is due to cardiopulmonary comorbidity and not due to aneurysm rupture itself. There's one patient with a surgical conversion in this cohort. And the short neck indication that are patients in the Primary, 70 patients,

only placed with an Endurant in combination with the EndoAnchors and in a prophylactic setting or a patients with a type Ia endoleak. But the median neck length is now less than seven millimeters, so really challenging necks

and also conicity is substantial. It's also a clinical challenging patients cohort. A lot of patients with notable comorbidities and what is important to mention, 17% are patients with symptomatic aneurysm and also one patient with a ruptured aneurysm.

And the well the main treatment is then for prophylactic use but also 21% of the patient do have type Ia endoleak. Procedural results are 31 minutes fluoro time, but only 17 minutes to implant the EndoAnchors. This is the one year outcome. I think it's excellent.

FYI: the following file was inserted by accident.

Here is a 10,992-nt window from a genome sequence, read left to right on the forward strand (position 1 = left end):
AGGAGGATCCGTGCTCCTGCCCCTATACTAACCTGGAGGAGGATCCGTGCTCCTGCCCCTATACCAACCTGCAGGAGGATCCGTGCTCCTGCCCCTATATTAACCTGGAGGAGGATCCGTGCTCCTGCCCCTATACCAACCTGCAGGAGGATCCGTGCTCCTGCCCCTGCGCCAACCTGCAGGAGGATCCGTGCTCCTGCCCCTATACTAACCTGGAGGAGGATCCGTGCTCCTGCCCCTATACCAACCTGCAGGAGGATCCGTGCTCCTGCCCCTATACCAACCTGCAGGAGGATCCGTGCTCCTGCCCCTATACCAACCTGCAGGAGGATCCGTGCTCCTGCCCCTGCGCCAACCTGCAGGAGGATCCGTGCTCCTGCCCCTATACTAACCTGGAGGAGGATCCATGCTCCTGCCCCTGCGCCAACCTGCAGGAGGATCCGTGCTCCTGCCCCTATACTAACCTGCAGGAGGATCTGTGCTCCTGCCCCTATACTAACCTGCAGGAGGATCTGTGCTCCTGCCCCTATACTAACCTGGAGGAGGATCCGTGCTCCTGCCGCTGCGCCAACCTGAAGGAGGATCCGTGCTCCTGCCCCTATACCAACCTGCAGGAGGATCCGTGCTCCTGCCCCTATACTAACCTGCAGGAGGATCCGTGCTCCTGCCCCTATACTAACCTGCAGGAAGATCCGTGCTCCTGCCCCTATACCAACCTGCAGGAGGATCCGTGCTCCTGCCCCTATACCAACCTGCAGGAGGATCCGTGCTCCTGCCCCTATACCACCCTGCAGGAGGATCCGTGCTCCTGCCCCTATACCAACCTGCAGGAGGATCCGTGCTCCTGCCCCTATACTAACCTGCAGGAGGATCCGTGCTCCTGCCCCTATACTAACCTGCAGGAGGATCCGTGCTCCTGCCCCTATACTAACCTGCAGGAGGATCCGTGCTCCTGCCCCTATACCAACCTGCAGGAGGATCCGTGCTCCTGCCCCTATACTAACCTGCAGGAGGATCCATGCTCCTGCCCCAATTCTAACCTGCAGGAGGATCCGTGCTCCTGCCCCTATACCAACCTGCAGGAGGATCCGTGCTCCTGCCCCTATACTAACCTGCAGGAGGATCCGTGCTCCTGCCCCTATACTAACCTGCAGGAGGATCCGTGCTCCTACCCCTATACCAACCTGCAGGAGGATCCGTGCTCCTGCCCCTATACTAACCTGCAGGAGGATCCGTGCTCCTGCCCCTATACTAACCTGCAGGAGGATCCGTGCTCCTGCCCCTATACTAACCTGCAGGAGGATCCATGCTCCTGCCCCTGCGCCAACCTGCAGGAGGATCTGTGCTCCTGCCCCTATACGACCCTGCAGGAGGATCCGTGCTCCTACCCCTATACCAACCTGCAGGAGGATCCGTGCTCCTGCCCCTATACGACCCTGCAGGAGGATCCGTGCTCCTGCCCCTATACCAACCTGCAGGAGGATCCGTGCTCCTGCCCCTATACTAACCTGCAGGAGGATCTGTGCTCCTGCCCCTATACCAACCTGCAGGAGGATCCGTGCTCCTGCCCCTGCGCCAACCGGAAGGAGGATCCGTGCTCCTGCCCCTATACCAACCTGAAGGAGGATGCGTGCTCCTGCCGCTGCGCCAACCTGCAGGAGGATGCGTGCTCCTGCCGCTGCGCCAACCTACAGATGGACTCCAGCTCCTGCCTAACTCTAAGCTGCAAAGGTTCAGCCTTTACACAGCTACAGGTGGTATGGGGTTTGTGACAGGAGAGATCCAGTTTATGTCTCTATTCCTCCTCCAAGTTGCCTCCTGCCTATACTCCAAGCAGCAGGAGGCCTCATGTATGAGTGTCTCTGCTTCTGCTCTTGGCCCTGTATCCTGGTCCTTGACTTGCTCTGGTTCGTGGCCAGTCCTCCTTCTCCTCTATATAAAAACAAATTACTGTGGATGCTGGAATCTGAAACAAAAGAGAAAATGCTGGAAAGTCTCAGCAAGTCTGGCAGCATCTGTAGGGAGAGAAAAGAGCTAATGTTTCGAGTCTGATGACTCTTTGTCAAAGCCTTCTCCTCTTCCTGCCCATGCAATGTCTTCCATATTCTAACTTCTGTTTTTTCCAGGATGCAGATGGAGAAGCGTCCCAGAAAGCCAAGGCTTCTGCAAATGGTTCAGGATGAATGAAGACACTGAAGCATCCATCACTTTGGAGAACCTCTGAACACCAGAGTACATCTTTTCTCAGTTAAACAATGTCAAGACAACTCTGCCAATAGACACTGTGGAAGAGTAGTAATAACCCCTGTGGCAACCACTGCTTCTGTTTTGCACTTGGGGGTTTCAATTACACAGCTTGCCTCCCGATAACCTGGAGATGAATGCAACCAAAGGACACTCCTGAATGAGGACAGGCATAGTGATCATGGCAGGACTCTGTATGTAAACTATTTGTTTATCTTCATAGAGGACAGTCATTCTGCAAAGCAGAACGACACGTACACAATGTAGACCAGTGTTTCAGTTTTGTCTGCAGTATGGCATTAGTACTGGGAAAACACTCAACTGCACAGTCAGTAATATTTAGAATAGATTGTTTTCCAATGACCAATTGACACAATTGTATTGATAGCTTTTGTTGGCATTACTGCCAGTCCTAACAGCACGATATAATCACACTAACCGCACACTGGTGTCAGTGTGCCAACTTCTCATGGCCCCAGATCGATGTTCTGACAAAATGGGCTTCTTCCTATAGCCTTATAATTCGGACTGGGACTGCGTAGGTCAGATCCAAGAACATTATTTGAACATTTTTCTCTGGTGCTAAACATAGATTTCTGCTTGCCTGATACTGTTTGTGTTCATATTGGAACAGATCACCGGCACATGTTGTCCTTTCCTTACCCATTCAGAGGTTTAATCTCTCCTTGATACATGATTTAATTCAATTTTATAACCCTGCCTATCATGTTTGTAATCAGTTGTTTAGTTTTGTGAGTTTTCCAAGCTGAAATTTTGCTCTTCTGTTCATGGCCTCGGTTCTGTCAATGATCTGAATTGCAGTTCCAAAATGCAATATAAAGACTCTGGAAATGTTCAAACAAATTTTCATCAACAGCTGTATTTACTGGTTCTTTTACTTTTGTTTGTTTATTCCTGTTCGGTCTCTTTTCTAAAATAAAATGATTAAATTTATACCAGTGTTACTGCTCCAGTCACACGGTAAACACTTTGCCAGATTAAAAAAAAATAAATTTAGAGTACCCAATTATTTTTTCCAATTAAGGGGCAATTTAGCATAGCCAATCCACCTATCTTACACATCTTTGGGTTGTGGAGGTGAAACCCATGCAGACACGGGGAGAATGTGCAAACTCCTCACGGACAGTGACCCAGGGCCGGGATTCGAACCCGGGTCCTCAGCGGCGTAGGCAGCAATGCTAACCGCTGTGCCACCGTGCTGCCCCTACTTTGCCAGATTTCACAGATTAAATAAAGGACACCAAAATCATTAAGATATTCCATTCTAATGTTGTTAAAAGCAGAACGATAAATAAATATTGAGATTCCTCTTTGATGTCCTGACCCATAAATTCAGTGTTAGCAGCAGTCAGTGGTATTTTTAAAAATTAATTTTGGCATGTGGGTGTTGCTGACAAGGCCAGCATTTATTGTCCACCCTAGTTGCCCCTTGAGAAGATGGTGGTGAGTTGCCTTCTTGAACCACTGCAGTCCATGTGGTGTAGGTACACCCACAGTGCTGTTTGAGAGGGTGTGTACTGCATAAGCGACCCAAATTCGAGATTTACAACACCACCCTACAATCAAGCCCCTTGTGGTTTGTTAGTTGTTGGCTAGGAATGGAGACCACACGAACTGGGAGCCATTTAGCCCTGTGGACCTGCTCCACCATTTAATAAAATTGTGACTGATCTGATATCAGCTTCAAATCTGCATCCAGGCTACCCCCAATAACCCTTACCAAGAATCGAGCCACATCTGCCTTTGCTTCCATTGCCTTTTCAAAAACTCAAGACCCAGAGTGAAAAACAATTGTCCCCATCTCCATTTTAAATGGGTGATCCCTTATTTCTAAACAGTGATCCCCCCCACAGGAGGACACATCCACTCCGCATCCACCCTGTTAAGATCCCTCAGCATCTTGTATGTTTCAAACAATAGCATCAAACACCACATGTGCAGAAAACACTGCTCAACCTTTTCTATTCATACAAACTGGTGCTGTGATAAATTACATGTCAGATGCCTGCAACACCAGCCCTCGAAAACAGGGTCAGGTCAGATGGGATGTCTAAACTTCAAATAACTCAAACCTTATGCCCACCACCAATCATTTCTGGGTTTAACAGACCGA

Only one patient with a type I endoleak and he needed a secondary intervention. We had two other patients with a secondary intervention but it was due to a false aneurysm in the groin and a distal extension. No conversion to open surgery and no ruptures.

What about the cost effectiveness? Well you have to consider, it's not only the device cost, but also the level of resource utilization, and also clinical outcomes. And when you compare the short neck cohort, here the 70 patients to the fenestrated IDE study,

there's a cost differential of more than 5,000 U.S. dollars in benefits of the use of the EndoAnchors in those short and hostiles necks. So we can conclude that the Endurant stent graft in combination with the EndoAnchors for short neck indication is easy to use.